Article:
Don Carlos, opera by Giuseppe Verdi, composed on a French libretto by Joseph Méry and Camille du Locle. Based on the play Don Carlos, Infant von Spanien by Friedrich Schiller. First performed at the Opéra (Salle Le Peletier) in Paris on 11 March 1867. Italian version by Achille de Lauzières. Première of these production in the Palau de les Arts in Valencia on 9 December 2017. Performance on 18 December 2017.
Filippo II: Alexander Vinogradov
Rodrigo: Plácido Domingo
Elisabetta di Valois: María Katzarava
Eboli: Violeta Urmana
Il Grande Inquisitore: Marco Spotti
Un frate: Rubén Amoretti
Tebaldo: Karen Gardeazabal
Cor de la Generalitat
Orquestra de la Comunitat Valenciana
Grey – this sums pretty much up the performance of Don Carlo(s) in Valencia, the fourth of five in this run. It’s the four act version with some individual changes.
Grey is the dominating colour on stage, and grey – over wide parts – was also the singing: no colours, no excitements, no highlights aside of a few. So let’s start with those.
THE highlight of the evening was – alas – not the singer of the title role, but the “senior” on stage, Plácido Domingo, who sang Rodrigo. May it be his more than 50 years of experience, may it be his charisma, may it be a technique that enables him to still sing like a much younger (than 76!) man – whatever it might be it bestowed us with a glorious performance. No, he is no Ettore Bastianini, no Piero Cappuccilli – he is Domingo, singing with the unmistakeable Domingo voice. But how he did it was a masterclass of Verdian singing. If there had been a competition in this performance, he would have won the first prices for the strongest voice, the best projecting, the best phrasing, and for stage presence.
The second best of the evening for me was Alexander Vinogradov as King Philipp II. Even though he is very young and not even the best makeup artist could really “cover” that fact, he was a very moving “old” king. His pain during the big aria “Ella giammai m’amo“ sounded so real that he totally captivated the audience. For a moment, they even stopped coughing – which was rare in this performance. He got a well-deserved scene applause. His warm voice is strong, big and well-placed, and also his technique is fine, as is his lively acting.
A good impression I also had of Marco Spotti as Grand Inquisitor. His voice was not as big as Vinogradov’s, a whiff more blackness would have been nice, but overall he did a good job.
Violetta Urmana as Eboli was quite good too, especially actingwise. The wicked woman suited her well. I was not buying her change to her bitterly regretting her deeds, though. Her voice is still strong in the middle register, but becoming very sharp-edged in the higher tessitura.
Maria Katzarava as Elisabetta had good moments with some good singing, but in the higher register the voice tended to become shrill and thin. The middle range was okay most of the time, with the one or the other weakness. Her acting did not convince me at all. I have seen “Elisa-betters”. Many.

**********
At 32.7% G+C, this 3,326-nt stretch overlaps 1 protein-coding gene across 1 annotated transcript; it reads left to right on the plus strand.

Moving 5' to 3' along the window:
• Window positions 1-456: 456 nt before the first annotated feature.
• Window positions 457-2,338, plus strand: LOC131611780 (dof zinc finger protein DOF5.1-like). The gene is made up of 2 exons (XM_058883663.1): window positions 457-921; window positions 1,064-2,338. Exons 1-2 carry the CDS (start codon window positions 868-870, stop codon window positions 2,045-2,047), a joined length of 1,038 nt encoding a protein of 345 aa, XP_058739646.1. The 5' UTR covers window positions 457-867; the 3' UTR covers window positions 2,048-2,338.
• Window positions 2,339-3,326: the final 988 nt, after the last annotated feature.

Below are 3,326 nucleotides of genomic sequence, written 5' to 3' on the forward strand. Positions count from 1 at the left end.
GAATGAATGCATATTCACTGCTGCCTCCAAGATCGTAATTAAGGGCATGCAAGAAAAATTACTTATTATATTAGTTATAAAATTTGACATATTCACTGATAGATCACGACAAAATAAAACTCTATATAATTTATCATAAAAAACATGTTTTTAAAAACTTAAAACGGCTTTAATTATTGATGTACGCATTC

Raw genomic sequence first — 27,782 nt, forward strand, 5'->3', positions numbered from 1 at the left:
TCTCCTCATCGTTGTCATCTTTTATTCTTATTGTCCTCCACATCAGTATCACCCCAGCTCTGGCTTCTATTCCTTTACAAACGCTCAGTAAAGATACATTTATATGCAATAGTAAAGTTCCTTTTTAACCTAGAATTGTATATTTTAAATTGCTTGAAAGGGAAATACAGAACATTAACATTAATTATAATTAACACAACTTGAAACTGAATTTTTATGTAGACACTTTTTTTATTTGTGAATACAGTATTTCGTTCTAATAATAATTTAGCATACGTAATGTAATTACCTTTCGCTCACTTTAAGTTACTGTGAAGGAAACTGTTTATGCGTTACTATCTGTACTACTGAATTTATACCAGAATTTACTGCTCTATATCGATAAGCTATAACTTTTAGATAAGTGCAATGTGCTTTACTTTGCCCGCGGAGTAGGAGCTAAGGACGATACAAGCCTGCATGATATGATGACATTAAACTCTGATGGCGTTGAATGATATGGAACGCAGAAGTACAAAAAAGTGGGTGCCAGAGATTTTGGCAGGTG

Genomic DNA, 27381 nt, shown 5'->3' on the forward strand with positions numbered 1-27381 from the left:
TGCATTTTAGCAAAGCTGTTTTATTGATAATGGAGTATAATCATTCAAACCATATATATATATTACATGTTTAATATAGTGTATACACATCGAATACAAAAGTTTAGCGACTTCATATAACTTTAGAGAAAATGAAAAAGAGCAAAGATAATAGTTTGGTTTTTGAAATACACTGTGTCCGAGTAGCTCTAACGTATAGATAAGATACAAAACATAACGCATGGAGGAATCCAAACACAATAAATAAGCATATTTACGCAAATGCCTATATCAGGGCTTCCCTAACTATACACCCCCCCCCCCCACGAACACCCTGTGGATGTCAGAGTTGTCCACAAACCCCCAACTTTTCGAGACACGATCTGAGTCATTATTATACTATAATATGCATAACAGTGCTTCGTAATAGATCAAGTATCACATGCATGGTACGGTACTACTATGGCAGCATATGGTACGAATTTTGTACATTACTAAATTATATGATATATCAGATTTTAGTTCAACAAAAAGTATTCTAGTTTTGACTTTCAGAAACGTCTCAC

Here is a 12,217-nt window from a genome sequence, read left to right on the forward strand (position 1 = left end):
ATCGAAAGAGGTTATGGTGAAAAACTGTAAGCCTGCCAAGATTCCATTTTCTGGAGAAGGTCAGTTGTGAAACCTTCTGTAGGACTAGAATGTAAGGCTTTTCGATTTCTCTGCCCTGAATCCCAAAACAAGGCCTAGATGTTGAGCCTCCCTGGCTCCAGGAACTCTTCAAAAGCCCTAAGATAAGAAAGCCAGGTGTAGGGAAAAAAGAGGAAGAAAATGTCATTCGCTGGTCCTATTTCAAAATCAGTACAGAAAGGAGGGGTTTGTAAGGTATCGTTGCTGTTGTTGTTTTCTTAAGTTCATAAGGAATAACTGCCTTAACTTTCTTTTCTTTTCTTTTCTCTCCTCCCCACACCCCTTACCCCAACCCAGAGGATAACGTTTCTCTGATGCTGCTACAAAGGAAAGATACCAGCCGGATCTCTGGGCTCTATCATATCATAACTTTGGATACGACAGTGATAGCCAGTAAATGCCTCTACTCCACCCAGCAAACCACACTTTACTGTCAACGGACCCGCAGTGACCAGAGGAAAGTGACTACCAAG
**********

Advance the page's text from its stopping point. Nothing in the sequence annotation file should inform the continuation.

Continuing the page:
Now, the title role was … grey. Andrea Carè did not have a lucky evening, I guess. Starting out with some troubles, he could not recover entirely. His voice colour is nice, and he should not have problems with high notes, but there was – from my point of view – some technique missing. He literally attacked them; too much strained pushing instead of smooth climbing, missing different colours, shades and sound intensities made it boring and lacking excitement for me. According to people who had seen him in previous performances, he was much better then.
The minor roles of Tebaldo (Karen Gardeazabal) and Voice from heaven (Olga Zharikova) were well sung.
Kudos go to conductor Ramón Tebar, who conducted with verve, but also with warm sensitiveness, and a strong orchestra professionally followed his instructions. Hard to describe: It was great Verdi with a zest of Spanish warmth, and German accurateness – an interesting and very well-working combination.
The chorus was doing a glorious job! They deserve an extra mentioning for their strong and great singing.
The staging – a production of the Deutsche Oper Berlin, directed by Marco Arturo Marelli – left me with mixed feelings. I liked the fact that they used costumes of the time, and that they showed some realistic scenes. Too realistic, as some audience members complained, especially during the autodafé and the final scene, in which Don Carlo gets shot (!?) with other fighters for Flanders. The rest is … grey. Big grey/black blocks are the setting (didn’t we see that already 100 times?). They moved (oh!) to create different rooms or scenes. The only thing that worked with those blocks was their leaving two open spaces in the background, a horizontal and a vertical one, which created a big cross (especially in religious scenes), representing the omnipresent power of the church during this period.
Elisabetta’s dresses were black, and white, Eboli had a turquoise one, the priests red ones – but the rest was … grey.
Gabi Eder (Published on 21/12/2017)